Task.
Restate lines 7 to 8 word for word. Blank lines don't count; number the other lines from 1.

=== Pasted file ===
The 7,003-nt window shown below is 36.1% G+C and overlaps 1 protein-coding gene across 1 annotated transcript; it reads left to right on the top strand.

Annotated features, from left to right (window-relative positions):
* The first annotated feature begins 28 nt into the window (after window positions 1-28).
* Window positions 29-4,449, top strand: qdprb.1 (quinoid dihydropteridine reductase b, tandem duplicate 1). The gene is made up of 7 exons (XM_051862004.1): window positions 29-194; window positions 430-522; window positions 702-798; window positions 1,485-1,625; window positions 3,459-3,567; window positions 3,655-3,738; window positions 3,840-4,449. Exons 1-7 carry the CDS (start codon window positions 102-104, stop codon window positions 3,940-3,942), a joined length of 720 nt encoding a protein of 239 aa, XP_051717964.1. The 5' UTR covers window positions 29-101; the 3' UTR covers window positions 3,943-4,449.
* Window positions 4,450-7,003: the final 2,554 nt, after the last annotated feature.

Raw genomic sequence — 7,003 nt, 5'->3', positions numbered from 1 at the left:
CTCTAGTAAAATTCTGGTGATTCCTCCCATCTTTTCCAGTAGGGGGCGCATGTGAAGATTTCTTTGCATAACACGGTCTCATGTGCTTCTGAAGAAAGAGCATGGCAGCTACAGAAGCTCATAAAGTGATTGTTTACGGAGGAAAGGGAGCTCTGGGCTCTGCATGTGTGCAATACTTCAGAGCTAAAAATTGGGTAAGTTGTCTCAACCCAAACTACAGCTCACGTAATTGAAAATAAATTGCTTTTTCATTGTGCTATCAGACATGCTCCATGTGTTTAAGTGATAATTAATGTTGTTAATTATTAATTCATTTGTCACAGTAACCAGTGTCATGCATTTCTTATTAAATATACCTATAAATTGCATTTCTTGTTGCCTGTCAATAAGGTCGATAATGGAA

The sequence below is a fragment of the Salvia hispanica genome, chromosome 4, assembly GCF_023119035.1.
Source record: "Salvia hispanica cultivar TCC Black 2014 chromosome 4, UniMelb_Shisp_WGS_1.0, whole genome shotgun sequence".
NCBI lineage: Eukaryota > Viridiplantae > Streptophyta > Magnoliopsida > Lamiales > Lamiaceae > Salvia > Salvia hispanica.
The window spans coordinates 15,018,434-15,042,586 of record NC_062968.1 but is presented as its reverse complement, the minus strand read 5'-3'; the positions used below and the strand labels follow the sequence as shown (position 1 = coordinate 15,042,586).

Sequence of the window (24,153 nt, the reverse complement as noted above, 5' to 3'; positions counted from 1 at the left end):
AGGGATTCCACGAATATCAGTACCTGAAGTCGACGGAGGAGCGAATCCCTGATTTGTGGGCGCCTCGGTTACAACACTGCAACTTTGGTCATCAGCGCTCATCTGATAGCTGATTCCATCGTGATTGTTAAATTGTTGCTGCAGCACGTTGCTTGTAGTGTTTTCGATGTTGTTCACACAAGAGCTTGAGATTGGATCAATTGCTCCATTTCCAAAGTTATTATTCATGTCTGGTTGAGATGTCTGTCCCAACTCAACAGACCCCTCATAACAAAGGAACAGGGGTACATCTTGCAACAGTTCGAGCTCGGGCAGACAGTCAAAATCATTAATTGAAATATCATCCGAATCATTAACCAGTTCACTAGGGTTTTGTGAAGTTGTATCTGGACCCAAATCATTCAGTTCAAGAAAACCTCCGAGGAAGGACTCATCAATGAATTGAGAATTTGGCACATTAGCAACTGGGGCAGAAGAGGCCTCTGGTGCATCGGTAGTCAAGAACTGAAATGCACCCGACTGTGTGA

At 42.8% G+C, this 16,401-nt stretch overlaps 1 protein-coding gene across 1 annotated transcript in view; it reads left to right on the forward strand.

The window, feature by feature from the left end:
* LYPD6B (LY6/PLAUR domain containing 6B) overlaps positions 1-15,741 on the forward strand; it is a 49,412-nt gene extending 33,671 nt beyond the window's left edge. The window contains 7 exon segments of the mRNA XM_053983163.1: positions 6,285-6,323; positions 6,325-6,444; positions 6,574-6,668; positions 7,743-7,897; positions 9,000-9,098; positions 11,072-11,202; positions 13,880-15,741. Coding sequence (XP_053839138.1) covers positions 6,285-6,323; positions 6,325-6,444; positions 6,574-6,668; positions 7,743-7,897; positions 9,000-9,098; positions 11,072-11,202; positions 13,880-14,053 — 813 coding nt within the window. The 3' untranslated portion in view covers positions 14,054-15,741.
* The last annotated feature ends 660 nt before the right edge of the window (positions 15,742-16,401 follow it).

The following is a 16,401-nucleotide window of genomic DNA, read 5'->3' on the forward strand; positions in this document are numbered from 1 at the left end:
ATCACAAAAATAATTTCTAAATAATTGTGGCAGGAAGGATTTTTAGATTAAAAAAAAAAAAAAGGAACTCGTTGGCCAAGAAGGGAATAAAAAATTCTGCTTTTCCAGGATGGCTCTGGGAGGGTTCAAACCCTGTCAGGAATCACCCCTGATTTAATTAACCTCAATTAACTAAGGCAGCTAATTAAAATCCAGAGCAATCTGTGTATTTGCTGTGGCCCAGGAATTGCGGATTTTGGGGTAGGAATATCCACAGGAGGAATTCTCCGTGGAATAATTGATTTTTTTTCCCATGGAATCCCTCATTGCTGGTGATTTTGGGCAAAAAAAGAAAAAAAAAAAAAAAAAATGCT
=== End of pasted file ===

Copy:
CTCTAGTAAAATTCTGGTGATTCCTCCCATCTTTTCCAGTAGGGGGCGCATGTGAAGATTTCTTTGCATAACACGGTCTCATGTGCTTCTGAAGAAAGAGCATGGCAGCTACAGAAGCTCATAAAGTGATTGTTTACGGAGGAAAGGGAGCTCTGGGCTCTGCATGTGTGCAATACTTCAGAGCTAAAAATTGGGTAAGTTGTCTCAACCCAAACTACAGCTCACGTAATTGAAAATAAATTGCTTTTTCATTGTGCTATCAGACATGCTCCATGTGTTTAAGTGATAATTAATGTTGTTAATTATTAATTCATTTGTCACAGTAACCAGTGTCATGCATTTCTTATTAAATATACCTATAAATTGCATTTCTTGTTGCCTGTCAATAAGGTCGATAATGGAA

The sequence below is a fragment of the Salvia hispanica genome, chromosome 4, assembly GCF_023119035.1.